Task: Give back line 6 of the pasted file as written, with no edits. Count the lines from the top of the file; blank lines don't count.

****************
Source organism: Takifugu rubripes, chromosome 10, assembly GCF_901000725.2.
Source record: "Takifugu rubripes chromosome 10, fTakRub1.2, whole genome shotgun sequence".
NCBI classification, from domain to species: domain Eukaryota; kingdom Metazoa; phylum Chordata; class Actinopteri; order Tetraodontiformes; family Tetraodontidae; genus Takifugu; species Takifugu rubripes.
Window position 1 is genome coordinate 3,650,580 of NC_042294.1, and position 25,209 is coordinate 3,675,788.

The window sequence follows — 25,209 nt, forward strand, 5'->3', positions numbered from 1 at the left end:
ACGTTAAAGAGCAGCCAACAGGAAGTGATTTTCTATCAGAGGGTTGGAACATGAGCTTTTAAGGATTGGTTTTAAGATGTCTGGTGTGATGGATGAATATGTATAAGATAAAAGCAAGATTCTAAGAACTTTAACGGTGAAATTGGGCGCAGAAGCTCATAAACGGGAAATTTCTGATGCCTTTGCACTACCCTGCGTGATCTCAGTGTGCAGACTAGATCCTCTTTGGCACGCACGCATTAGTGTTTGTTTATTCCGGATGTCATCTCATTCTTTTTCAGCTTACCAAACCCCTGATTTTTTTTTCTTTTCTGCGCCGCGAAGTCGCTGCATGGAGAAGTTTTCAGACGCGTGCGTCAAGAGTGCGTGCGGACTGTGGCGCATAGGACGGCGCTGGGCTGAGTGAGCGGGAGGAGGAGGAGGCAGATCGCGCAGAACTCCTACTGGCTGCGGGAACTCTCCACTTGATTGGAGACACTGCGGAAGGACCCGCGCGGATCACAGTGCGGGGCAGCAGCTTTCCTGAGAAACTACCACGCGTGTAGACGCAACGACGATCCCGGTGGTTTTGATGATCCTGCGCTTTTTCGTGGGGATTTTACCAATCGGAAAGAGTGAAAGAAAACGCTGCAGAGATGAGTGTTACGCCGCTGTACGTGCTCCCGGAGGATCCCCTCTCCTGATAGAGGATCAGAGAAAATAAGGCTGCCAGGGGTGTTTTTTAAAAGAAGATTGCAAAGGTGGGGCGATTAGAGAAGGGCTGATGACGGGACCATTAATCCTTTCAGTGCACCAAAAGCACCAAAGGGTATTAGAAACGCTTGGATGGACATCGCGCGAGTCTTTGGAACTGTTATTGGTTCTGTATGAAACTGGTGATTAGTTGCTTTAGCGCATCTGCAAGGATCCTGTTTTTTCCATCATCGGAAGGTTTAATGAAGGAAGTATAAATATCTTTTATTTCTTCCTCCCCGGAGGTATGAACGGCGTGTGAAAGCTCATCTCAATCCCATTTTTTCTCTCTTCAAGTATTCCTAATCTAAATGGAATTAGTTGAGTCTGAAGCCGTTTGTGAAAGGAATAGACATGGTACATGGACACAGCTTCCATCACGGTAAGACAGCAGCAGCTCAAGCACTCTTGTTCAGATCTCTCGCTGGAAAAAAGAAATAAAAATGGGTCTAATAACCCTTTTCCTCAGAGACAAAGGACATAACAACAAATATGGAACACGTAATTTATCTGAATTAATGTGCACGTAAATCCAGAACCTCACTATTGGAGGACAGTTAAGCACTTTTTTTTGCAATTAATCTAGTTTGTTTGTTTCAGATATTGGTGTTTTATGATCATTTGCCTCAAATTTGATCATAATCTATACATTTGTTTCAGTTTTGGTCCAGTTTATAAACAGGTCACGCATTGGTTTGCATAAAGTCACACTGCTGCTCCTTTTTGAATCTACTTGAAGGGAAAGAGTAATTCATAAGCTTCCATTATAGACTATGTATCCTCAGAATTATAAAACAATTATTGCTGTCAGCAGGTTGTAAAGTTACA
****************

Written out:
ACGTTAAAGAGCAGCCAACAGGAAGTGATTTTCTATCAGAGGGTTGGAACATGAGCTTTTAAGGATTGGTTTTAAGATGTCTGGTGTGATGGATGAATATGTATAAGATAAAAGCAAGATTCTAAGAACTTTAACGGTGAAATTGGGCGCAGAAGCTCATAAACGGGAAATTTCTGATGCCTTTGCACTACCCTGCGTGATCTCAGTGTGCAGACTAGATCCTCTTTGGCACGCACGCATTAGTGTTTGTTTATTCCGGATGTCATCTCATTCTTTTTCAGCTTACCAAACCCCTGATTTTTTTTTCTTTTCTGCGCCGCGAAGTCGCTGCATGGAGAAGTTTTCAGACGCGTGCGTCAAGAGTGCGTGCGGACTGTGGCGCATAGGACGGCGCTGGGCTGAGTGAGCGGGAGGAGGAGGAGGCAGATCGCGCAGAACTCCTACTGGCTGCGGGAACTCTCCACTTGATTGGAGACACTGCGGAAGGACCCGCGCGGATCACAGTGCGGGGCAGCAGCTTTCCTGAGAAACTACCACGCGTGTAGACGCAACGACGATCCCGGTGGTTTTGATGATCCTGCGCTTTTTCGTGGGGATTTTACCAATCGGAAAGAGTGAAAGAAAACGCTGCAGAGATGAGTGTTACGCCGCTGTACGTGCTCCCGGAGGATCCCCTCTCCTGATAGAGGATCAGAGAAAATAAGGCTGCCAGGGGTGTTTTTTAAAAGAAGATTGCAAAGGTGGGGCGATTAGAGAAGGGCTGATGACGGGACCATTAATCCTTTCAGTGCACCAAAAGCACCAAAGGGTATTAGAAACGCTTGGATGGACATCGCGCGAGTCTTTGGAACTGTTATTGGTTCTGTATGAAACTGGTGATTAGTTGCTTTAGCGCATCTGCAAGGATCCTGTTTTTTCCATCATCGGAAGGTTTAATGAAGGAAGTATAAATATCTTTTATTTCTTCCTCCCCGGAGGTATGAACGGCGTGTGAAAGCTCATCTCAATCCCATTTTTTCTCTCTTCAAGTATTCCTAATCTAAATGGAATTAGTTGAGTCTGAAGCCGTTTGTGAAAGGAATAGACATGGTACATGGACACAGCTTCCATCACGGTAAGACAGCAGCAGCTCAAGCACTCTTGTTCAGATCTCTCGCTGGAAAAAAGAAATAAAAATGGGTCTAATAACCCTTTTCCTCAGAGACAAAGGACATAACAACAAATATGGAACACGTAATTTATCTGAATTAATGTGCACGTAAATCCAGAACCTCACTATTGGAGGACAGTTAAGCACTTTTTTTTGCAATTAATCTAGTTTGTTTGTTTCAGATATTGGTGTTTTATGATCATTTGCCTCAAATTTGATCATAATCTATACATTTGTTTCAGTTTTGGTCCAGTTTATAAACAGGTCACGCATTGGTTTGCATAAAGTCACACTGCTGCTCCTTTTTGAATCTACTTGAAGGGAAAGAGTAATTCATAAGCTTCCATTATAGACTATGTATCCTCAGAATTATAAAACAATTATTGCTGTCAGCAGGTTGTAAAGTTACA